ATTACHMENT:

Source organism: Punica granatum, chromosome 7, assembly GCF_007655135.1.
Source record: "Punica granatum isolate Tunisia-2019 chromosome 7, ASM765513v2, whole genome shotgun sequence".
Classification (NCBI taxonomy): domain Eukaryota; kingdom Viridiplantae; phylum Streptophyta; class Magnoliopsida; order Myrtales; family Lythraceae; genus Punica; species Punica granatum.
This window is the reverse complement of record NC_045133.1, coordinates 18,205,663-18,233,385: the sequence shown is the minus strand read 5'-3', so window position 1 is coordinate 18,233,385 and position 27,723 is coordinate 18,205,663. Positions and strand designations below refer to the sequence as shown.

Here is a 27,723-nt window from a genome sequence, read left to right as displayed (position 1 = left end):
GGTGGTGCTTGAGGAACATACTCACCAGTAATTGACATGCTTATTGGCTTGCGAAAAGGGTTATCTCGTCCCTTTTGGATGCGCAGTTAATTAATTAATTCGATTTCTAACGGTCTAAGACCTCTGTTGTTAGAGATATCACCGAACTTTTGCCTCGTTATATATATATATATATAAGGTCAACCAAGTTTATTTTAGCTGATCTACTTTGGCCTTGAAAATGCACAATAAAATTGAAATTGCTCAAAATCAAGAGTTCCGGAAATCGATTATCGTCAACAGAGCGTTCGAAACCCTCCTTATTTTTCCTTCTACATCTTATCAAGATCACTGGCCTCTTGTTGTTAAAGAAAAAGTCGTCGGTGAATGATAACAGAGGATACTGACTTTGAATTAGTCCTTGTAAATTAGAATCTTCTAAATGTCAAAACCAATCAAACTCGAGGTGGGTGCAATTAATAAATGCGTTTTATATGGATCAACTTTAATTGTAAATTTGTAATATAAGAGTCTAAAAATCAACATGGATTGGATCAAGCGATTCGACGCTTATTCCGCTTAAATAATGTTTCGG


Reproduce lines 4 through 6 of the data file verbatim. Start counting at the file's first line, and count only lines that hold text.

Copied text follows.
This window is the reverse complement of record NC_045133.1, coordinates 18,205,663-18,233,385: the sequence shown is the minus strand read 5'-3', so window position 1 is coordinate 18,233,385 and position 27,723 is coordinate 18,205,663. Positions and strand designations below refer to the sequence as shown.

Here is a 27,723-nt window from a genome sequence, read left to right as displayed (position 1 = left end):
GGTGGTGCTTGAGGAACATACTCACCAGTAATTGACATGCTTATTGGCTTGCGAAAAGGGTTATCTCGTCCCTTTTGGATGCGCAGTTAATTAATTAATTCGATTTCTAACGGTCTAAGACCTCTGTTGTTAGAGATATCACCGAACTTTTGCCTCGTTATATATATATATATATAAGGTCAACCAAGTTTATTTTAGCTGATCTACTTTGGCCTTGAAAATGCACAATAAAATTGAAATTGCTCAAAATCAAGAGTTCCGGAAATCGATTATCGTCAACAGAGCGTTCGAAACCCTCCTTATTTTTCCTTCTACATCTTATCAAGATCACTGGCCTCTTGTTGTTAAAGAAAAAGTCGTCGGTGAATGATAACAGAGGATACTGACTTTGAATTAGTCCTTGTAAATTAGAATCTTCTAAATGTCAAAACCAATCAAACTCGAGGTGGGTGCAATTAATAAATGCGTTTTATATGGATCAACTTTAATTGTAAATTTGTAATATAAGAGTCTAAAAATCAACATGGATTGGATCAAGCGATTCGACGCTTATTCCGCTTAAATAATGTTTCGG